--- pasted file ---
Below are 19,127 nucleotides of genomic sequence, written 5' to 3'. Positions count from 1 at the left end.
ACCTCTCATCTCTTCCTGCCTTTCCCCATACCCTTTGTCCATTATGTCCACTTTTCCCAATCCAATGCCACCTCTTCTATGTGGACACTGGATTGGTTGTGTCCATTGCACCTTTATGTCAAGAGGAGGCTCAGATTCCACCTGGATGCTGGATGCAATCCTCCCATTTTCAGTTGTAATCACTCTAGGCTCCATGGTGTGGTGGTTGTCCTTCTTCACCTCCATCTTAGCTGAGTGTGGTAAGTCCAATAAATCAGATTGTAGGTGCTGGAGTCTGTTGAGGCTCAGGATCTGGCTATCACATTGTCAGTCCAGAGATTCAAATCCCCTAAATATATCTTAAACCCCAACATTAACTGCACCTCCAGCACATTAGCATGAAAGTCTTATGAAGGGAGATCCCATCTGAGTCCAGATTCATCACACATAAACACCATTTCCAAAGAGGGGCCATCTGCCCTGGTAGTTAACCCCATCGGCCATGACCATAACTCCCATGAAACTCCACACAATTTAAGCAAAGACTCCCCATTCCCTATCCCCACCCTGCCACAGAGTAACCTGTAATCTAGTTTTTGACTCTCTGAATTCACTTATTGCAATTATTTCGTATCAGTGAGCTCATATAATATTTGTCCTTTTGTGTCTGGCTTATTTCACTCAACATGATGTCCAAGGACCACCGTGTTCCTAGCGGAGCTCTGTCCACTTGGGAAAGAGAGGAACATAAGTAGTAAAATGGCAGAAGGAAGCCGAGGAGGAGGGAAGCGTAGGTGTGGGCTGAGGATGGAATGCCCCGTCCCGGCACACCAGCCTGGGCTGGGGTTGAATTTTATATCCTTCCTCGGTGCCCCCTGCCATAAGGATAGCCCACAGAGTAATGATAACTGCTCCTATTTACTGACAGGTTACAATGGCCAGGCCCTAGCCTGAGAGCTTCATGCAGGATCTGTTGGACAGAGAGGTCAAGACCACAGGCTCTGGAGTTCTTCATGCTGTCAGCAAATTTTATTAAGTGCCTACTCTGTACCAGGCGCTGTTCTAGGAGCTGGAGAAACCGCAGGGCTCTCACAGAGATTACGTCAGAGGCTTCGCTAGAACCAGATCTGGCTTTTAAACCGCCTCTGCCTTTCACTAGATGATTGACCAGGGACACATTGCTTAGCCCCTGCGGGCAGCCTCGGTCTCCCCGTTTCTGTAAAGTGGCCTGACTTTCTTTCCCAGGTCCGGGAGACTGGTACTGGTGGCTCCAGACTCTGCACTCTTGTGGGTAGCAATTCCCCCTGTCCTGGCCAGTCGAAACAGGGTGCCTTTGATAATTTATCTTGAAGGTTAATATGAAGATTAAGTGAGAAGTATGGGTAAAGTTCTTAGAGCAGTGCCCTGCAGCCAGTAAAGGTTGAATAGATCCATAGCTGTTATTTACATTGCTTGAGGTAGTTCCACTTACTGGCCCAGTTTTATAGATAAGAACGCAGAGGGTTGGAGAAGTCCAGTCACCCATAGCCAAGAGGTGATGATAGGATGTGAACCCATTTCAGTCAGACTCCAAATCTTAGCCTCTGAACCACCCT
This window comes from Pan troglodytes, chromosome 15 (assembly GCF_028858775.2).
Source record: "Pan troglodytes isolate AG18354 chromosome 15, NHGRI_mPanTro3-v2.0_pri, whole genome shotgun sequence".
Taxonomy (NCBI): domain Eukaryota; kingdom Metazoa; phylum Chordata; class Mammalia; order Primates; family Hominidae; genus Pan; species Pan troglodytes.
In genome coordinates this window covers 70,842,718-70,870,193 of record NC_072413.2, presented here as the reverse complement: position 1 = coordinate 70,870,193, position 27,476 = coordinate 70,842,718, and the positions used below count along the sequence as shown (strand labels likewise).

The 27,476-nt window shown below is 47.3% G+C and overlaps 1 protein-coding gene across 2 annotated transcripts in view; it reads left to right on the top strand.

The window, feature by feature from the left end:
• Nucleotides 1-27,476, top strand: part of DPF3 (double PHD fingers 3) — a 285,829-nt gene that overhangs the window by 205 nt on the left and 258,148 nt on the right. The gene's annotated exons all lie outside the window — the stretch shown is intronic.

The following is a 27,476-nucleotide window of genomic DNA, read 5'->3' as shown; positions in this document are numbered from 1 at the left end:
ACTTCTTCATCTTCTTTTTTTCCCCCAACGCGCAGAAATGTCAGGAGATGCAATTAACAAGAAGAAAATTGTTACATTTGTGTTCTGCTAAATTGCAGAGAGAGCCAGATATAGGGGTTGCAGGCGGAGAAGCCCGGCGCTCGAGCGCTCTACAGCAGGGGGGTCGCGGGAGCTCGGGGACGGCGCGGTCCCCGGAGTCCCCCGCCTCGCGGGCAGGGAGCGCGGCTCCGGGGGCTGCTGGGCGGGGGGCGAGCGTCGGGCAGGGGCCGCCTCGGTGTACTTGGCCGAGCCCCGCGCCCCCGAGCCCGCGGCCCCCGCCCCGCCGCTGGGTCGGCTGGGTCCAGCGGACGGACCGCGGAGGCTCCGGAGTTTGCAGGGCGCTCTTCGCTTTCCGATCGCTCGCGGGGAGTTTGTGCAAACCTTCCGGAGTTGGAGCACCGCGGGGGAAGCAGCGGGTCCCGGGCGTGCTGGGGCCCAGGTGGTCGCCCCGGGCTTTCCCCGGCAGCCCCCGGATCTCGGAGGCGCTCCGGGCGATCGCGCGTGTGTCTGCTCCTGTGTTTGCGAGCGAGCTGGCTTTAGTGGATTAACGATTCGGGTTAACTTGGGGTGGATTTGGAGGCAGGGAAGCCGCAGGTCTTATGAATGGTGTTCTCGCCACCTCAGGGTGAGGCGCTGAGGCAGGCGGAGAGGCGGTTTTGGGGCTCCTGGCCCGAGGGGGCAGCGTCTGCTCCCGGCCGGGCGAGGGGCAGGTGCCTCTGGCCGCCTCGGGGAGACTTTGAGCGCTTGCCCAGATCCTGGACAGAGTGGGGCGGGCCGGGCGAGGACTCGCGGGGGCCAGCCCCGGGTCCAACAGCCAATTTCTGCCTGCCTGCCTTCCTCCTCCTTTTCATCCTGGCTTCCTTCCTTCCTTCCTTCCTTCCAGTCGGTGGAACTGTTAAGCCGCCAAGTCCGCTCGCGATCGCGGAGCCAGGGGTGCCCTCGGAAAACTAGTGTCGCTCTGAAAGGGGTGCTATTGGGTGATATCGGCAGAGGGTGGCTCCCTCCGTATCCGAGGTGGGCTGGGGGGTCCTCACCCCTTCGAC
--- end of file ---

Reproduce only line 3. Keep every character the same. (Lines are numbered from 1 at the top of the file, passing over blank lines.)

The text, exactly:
This window comes from Pan troglodytes, chromosome 15 (assembly GCF_028858775.2).